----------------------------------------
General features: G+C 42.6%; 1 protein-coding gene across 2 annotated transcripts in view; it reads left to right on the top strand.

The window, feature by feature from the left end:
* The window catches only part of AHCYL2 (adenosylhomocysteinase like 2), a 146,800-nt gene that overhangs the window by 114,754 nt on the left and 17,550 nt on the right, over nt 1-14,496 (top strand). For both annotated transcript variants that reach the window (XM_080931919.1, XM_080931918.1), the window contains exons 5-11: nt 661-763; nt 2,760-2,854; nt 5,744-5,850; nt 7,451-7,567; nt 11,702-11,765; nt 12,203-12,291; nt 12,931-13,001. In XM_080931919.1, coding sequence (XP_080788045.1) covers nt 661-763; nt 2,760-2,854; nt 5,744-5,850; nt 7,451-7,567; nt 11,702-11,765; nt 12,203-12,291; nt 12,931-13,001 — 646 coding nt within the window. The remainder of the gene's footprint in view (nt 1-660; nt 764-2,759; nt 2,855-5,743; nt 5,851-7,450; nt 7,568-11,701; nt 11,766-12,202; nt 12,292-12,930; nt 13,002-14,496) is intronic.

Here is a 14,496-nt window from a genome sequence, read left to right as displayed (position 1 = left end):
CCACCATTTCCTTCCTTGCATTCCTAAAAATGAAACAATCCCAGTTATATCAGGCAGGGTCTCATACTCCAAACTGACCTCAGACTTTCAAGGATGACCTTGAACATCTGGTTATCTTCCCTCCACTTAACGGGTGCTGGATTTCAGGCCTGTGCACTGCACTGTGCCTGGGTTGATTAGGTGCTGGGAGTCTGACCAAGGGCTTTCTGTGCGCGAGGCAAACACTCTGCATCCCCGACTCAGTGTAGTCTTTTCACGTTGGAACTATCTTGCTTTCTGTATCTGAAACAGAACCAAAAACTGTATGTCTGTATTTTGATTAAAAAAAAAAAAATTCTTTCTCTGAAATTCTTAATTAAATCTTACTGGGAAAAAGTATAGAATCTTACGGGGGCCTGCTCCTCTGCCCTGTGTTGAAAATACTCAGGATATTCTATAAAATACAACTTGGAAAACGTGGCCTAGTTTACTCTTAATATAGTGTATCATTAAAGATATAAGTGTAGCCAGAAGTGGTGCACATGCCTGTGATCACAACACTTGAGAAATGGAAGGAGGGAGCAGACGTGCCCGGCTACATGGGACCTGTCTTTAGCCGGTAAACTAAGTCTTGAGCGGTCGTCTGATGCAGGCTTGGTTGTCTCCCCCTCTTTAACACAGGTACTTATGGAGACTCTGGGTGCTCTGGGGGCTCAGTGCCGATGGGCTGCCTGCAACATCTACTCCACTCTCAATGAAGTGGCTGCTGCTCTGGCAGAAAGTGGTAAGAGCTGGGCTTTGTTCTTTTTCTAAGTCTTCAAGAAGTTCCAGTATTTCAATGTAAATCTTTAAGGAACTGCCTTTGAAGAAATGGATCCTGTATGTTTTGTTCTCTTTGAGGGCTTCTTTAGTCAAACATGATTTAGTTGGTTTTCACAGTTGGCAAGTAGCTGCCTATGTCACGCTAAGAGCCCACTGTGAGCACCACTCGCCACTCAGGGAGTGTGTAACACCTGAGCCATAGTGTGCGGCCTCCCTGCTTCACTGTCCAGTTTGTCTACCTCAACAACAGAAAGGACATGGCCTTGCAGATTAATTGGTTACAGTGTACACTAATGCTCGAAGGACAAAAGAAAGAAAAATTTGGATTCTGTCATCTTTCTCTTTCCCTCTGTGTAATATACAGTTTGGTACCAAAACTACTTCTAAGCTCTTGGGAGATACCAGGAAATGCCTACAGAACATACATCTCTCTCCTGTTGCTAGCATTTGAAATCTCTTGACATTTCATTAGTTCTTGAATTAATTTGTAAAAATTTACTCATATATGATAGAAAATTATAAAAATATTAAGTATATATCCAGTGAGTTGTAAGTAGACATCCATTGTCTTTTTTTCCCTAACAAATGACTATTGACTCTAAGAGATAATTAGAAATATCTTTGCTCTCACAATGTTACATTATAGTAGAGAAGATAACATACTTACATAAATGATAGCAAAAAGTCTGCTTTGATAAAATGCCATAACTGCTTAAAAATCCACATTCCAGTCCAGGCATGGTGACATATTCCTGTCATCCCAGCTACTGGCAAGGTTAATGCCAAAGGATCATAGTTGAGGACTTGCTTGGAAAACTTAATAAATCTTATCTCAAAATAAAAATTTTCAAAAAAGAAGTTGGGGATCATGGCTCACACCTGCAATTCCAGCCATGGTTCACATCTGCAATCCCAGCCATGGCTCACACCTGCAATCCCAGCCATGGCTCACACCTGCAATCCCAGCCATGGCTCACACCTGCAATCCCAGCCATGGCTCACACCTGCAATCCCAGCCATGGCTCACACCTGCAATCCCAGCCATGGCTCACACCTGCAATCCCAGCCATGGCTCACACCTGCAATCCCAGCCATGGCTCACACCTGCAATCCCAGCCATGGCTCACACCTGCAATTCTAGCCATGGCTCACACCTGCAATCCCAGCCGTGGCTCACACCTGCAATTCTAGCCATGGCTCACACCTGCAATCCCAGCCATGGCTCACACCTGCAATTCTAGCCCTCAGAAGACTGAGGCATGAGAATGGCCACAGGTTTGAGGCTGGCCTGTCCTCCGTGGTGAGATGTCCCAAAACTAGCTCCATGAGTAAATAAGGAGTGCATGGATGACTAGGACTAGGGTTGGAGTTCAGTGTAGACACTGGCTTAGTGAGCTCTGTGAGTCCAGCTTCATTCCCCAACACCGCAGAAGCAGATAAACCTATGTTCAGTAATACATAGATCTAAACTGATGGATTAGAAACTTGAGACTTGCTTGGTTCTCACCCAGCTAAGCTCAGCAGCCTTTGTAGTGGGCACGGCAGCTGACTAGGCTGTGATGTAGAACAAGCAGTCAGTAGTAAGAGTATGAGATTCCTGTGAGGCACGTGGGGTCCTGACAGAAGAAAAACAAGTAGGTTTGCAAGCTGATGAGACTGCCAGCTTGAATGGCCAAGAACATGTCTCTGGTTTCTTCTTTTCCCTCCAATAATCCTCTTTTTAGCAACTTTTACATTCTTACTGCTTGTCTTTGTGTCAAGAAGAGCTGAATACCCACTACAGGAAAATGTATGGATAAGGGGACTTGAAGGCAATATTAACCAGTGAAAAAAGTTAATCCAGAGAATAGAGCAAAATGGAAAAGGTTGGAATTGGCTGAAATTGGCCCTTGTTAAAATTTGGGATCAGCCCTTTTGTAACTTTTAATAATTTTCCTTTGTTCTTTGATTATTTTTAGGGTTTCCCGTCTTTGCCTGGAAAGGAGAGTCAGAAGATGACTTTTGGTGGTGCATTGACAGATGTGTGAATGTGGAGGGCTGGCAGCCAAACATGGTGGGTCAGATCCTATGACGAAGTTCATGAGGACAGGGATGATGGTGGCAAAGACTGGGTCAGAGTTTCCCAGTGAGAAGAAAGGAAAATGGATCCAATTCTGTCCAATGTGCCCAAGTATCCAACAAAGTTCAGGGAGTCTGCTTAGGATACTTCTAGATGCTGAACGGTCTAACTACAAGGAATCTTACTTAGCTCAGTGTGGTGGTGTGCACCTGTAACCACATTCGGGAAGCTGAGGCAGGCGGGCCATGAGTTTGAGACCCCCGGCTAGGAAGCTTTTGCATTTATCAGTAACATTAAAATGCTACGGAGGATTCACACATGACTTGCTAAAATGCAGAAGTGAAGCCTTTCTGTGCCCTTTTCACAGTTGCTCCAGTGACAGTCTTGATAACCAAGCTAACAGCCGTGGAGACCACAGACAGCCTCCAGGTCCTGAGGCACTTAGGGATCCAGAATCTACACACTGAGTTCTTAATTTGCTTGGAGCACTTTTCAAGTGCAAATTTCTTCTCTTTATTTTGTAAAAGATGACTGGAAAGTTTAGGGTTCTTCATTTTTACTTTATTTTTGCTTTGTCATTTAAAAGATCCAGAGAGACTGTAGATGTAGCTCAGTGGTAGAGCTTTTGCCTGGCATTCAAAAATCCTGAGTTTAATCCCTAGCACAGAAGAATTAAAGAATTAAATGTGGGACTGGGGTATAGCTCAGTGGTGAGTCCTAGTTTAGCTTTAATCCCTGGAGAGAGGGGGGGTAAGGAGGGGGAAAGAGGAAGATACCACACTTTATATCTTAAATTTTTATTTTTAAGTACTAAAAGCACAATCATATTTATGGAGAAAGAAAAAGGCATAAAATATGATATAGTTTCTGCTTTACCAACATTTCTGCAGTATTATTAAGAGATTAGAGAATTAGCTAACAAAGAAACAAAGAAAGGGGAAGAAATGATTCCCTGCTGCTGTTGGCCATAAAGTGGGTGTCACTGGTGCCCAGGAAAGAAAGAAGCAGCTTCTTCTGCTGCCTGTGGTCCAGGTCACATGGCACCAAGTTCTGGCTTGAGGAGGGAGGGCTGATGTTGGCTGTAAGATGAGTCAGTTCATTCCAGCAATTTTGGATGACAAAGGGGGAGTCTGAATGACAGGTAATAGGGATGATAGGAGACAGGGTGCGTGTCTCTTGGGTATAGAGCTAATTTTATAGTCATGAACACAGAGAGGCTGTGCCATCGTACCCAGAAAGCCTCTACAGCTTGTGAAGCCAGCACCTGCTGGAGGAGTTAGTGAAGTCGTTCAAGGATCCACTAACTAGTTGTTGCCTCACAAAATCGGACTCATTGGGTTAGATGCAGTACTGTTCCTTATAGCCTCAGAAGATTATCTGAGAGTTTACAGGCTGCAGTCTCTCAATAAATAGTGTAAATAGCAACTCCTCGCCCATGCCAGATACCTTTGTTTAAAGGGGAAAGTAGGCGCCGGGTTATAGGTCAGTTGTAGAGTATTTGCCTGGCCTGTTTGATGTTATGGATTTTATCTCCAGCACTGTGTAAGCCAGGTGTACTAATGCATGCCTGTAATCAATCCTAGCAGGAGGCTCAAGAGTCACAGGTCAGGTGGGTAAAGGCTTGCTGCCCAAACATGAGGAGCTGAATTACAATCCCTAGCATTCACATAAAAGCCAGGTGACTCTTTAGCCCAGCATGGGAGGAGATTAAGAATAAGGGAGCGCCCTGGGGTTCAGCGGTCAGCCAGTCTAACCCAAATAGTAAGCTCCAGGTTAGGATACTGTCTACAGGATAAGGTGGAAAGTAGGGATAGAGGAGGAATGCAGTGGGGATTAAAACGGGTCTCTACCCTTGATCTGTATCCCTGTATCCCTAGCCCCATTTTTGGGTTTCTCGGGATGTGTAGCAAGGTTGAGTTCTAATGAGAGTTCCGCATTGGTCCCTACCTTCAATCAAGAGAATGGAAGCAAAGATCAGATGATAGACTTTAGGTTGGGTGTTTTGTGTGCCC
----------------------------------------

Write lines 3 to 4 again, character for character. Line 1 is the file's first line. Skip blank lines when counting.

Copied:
* The window catches only part of AHCYL2 (adenosylhomocysteinase like 2), a 146,800-nt gene that overhangs the window by 114,754 nt on the left and 17,550 nt on the right, over nt 1-14,496 (top strand). For both annotated transcript variants that reach the window (XM_080931919.1, XM_080931918.1), the window contains exons 5-11: nt 661-763; nt 2,760-2,854; nt 5,744-5,850; nt 7,451-7,567; nt 11,702-11,765; nt 12,203-12,291; nt 12,931-13,001. In XM_080931919.1, coding sequence (XP_080788045.1) covers nt 661-763; nt 2,760-2,854; nt 5,744-5,850; nt 7,451-7,567; nt 11,702-11,765; nt 12,203-12,291; nt 12,931-13,001 — 646 coding nt within the window. The remainder of the gene's footprint in view (nt 1-660; nt 764-2,759; nt 2,855-5,743; nt 5,851-7,450; nt 7,568-11,701; nt 11,766-12,202; nt 12,292-12,930; nt 13,002-14,496) is intronic.

Here is a 14,496-nt window from a genome sequence, read left to right as displayed (position 1 = left end):